Avoiding Identity Theft This Tax Season

Posted on Thu, Mar 26, 2015 ©2021 Drucker & Scaccetti

As we head full steam into tax filing season, identity theft perpetrators lurk in the shadows.  They prey on taxpayers’ lack of knowledge about how the IRS usually conducts business and on their fear of its wrath. Various scams and schemes abound and educating yourself about them is the first step in preventing fraud.

 

In an effort to help taxpayers protect themselves, the IRS has offered two “Fact Sheets” listing numerous ways to protect yourself from identity theft and the steps you should take if you have become a victim.

 

Fighting identity theft is an ongoing battle as criminals continue to create new ways of stealing personal information and using it for their gain. Tax-related identity theft occurs when someone uses a stolen Social Security number (SSN) to file a tax return to claim a fraudulent refund. A taxpayer's SSN can be stolen through a data breach, a computer hack or a lost wallet. Although identity theft affects a small percentage of tax returns, it can have a major impact on victims by delaying their tax refunds.

 

One way the IRS is battling identify fraud is limiting the number of direct deposit refunds to a single financial account or pre-paid debit card to three. Fourth and subsequent valid refunds will convert to paper checks and be mailed to the taxpayer. The limit also will stop certain tax preparers who improperly deposit client refunds into their own accounts.

 

There are a number of simple, practical steps that you can take to avoid becoming a victim. These include:

  • Don't carry your Social Security card or any documents that include your SSN or Individual Taxpayer Identification Number (ITIN) on your person;
  • Don't give a business your SSN or ITIN to someone just because they ask. Give it only when absolutely required;
  • Check your credit report every 12 months;
  • Review your Social Security Administration earnings statement annually;
  • Secure personal information in your home with a fire safe;
  • Protect your personal computers by using firewalls and anti-spam/virus software, updating security patches and changing passwords regularly for internet access accounts; and
  • Don't give personal information over the phone, through the mail or on the internet unless you have initiated the contact or you are sure you know who you are dealing with.

 

There are several key indicators that you may have fallen victim to tax-related identity theft.  You should be on guard if you receive a notice from the IRS or learn from your tax advisor that:

  • More than one tax return was filed for you;
  • You owe additional tax, have a refund offset or have had collection actions taken against you for a year you did not file a tax return;
  • IRS records indicate you received more wages than you actually earned; or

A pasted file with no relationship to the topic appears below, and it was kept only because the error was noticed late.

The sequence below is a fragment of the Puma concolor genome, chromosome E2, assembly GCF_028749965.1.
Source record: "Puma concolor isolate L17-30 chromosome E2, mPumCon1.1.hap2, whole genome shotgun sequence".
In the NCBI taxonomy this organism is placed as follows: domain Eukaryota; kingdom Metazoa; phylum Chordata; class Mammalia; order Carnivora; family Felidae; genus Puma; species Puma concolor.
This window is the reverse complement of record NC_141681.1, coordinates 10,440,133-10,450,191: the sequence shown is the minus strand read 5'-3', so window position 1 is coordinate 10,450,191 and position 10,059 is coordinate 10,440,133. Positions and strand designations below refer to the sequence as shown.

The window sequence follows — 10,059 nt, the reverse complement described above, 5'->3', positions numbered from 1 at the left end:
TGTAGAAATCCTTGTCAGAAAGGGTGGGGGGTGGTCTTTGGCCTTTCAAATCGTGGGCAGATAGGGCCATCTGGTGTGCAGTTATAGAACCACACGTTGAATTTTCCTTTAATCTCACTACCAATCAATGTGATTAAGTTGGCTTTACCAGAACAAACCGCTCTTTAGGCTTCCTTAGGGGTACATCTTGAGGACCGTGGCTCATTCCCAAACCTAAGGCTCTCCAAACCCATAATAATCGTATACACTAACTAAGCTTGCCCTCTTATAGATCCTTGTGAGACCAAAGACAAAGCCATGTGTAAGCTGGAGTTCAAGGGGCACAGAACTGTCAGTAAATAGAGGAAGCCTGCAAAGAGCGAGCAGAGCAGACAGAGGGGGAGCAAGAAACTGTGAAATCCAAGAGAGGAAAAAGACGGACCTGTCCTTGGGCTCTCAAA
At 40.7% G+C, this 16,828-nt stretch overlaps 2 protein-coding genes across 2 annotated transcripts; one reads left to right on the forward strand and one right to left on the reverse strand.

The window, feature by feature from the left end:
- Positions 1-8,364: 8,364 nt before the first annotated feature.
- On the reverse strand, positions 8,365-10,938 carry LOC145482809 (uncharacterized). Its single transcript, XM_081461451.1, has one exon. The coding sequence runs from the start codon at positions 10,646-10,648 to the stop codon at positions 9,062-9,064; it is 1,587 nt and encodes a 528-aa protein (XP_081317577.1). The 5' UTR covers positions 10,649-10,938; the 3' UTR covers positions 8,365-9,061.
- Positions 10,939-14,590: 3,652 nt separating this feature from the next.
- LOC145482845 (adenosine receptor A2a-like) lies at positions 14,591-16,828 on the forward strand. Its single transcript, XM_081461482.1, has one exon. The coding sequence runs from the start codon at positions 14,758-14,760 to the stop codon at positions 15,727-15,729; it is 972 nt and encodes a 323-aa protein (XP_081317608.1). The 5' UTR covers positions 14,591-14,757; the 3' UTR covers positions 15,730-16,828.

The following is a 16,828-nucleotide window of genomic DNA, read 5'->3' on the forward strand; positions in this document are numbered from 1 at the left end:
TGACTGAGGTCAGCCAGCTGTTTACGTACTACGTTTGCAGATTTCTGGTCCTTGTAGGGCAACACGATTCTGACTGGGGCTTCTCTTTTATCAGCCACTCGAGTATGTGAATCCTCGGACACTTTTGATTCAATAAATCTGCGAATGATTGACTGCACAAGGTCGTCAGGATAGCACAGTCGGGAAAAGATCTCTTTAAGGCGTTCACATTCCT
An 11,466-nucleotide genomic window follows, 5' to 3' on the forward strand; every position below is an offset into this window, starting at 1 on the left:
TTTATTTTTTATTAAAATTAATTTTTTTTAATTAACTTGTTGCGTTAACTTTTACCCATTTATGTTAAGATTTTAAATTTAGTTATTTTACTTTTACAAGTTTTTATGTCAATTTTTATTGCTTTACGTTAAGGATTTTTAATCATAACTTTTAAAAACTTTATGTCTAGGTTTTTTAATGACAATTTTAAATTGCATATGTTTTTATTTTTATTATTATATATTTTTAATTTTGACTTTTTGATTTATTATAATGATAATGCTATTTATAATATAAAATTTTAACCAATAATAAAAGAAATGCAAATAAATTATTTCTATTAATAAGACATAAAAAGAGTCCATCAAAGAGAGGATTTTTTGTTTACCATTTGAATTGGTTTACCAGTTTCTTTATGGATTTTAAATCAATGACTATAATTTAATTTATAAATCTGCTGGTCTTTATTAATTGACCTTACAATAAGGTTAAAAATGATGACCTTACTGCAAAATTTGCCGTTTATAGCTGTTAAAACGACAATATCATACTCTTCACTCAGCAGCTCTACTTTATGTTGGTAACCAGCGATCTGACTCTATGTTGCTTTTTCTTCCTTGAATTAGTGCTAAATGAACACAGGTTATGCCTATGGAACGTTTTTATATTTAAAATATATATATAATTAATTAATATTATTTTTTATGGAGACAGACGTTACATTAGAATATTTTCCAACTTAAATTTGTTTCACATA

• Your state or federal benefits were reduced or cancelled because the agency received information reporting an income change.

 

If you find you have been a victim of tax-related identity theft, you should immediately:

 

In addition, if your SSN has been compromised and you know or suspect you may be a victim of tax-related identity theft, you should:

  • Respond immediately to any IRS notice and call the number provided;
  • Complete IRS Form 14039, Identity Theft Affidavit.
  • Continue to pay your taxes and file your tax return, even if you must do so by paper; and
  • If you previously contacted the IRS and did not have a resolution, contact the Identity Protection Specialized Unit (1-800-908-4490).

 

The IRS is continually reviewing processes and policies to minimize the incidence of identity theft and to help those who find themselves victimized. Among the steps underway to help victims:

  • The IRS Identity Protection PIN (IP PIN) is a unique six digit number that is assigned annually to victims of identity theft for use when filing their federal tax return that shows that a particular taxpayer is the rightful filer of the return.
  • The IRS is offering certain taxpayers the opportunity to opt into the IP PIN program. These are taxpayers who may be unaware that they are identity theft victims but the IRS identified them because their accounts have indications of identity theft.

 

Identity theft cases are complex to resolve, frequently touching on multiple issues and multiple tax years. A typical case can take 120 days to resolve.  Though the IRS is working to streamline its internal process and reduce that time period, patience will be required when dealing with tax identity theft.

 

If you think you have become a victim of tax identity theft, or if you have any questions on tax identity theft, please contact us.  We can help you alert all the necessary parties and minimize the damage caused by this crime.

Topics: tax return, Online, fraud, Identity, ID, Theft, Social Security Number, IRS

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